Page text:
IT employees around the world have been working from home for nearly a year now, and remote work is expected to become the new normal for many. But, leaders and managers need to stop applying did in-person practices directly to the virtual workplace, says Elizabeth Freedman, executive advisor and consultant at executive coaching and assessment firm Bates Communications.
There is a growing need for IT leaders to optimize the work-from-home proposition and rethink the remote work environment for it to be successful in the long run.
OpenText won’t reopen half its offices after pandemic, amid restructuring and work-from-home success – The Globe and Mail
Here are eight remote management best practices, according to The Enterprisers Project:
- Limit meetings: Do a meeting audit and see what should stay or go to ensure uninterrupted workflow for employees.
- Create remote-optimized HR practices: Ensure you are not using the same methods to manage remote workers and office-based workers. “You must have recognition, compensation, and career planning for remote employees (that are) on par with office-based employees,” says Cynthia Spraggs, chief executive officer of virtual work consultancy Virtira and author of How To Work From Home.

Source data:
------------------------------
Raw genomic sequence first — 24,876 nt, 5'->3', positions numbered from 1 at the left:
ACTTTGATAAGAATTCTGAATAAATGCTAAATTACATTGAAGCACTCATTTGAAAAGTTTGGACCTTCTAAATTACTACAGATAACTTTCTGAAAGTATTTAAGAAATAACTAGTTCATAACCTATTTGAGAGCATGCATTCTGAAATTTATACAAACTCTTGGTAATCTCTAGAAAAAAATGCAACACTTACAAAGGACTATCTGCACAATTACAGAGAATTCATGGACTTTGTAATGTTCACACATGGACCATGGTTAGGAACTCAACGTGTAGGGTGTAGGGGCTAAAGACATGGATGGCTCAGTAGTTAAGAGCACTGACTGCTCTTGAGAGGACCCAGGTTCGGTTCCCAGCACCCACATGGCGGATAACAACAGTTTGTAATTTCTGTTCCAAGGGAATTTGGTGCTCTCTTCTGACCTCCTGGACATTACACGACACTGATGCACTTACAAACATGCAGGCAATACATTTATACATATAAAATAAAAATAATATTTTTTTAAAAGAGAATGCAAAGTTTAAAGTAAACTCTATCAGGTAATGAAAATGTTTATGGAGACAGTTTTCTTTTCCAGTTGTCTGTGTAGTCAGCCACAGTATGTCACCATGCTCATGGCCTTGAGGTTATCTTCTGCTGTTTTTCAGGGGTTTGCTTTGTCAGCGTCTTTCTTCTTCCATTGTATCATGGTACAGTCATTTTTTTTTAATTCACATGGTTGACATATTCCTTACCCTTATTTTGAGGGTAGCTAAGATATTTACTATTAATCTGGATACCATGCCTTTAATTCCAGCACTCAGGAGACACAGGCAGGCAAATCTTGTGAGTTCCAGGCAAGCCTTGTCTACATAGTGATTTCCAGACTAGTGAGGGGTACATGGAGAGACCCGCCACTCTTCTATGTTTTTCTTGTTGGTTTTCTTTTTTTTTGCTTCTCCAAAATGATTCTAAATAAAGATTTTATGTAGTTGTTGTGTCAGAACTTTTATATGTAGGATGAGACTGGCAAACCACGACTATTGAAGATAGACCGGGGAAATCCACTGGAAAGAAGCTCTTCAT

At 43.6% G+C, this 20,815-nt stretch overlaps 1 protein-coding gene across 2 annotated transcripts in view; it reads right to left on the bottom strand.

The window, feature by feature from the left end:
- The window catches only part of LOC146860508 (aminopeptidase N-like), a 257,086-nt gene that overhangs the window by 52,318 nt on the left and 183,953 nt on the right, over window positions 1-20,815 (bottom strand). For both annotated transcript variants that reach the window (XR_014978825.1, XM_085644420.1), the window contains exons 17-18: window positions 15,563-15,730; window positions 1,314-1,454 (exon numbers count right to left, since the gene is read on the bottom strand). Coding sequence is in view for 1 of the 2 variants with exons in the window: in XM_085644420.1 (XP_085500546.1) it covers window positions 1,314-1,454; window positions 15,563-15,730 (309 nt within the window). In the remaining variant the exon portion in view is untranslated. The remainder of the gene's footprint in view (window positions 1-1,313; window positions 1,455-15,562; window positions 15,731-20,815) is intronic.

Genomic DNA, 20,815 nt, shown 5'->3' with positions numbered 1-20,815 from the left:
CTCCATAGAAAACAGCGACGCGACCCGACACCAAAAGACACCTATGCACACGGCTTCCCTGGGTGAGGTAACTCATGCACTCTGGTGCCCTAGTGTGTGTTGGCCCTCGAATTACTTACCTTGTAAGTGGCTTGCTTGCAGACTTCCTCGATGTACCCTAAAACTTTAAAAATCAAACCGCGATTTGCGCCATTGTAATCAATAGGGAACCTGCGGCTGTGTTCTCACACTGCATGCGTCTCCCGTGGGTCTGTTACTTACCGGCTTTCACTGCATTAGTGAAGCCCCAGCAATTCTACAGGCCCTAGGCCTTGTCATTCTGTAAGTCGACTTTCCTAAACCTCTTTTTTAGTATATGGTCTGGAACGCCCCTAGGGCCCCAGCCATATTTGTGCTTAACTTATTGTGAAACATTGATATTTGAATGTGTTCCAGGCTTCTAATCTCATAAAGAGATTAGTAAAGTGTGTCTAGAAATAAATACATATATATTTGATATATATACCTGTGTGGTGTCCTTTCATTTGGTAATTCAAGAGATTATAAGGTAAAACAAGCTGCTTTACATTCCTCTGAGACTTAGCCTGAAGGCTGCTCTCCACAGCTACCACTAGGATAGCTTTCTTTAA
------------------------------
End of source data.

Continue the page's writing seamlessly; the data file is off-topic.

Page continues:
- Ensure productive online conversations: There is a need for leaders and managers to get really good on video and ensure productive conversations to best engage audiences and put the message across in an effective way.
- Invest in keeping it short: Too much social chatter or long-winded explanations can crush an interaction, says Spraggs. Those prone to this error should be instructed to keep it short and sweet.
- Create space: People should be encouraged to speak, at the same time, and tell how they are feeling. Leaders and managers should also reveal a little of themselves to their employees so they feel comfortable.
- Train staff on collaboration tools: It’s time to invest in the right collaboration tools and training. This will increase meeting and work productivity by improving virtual collaborations.
- Avoid burnout: Leaders and managers must pay attention to time management and make sure they have time for strategic planning and long-term thinking.
- Encourage employee input and feedback: Get input on what the team is doing and how you can help to improve their remote work experiences.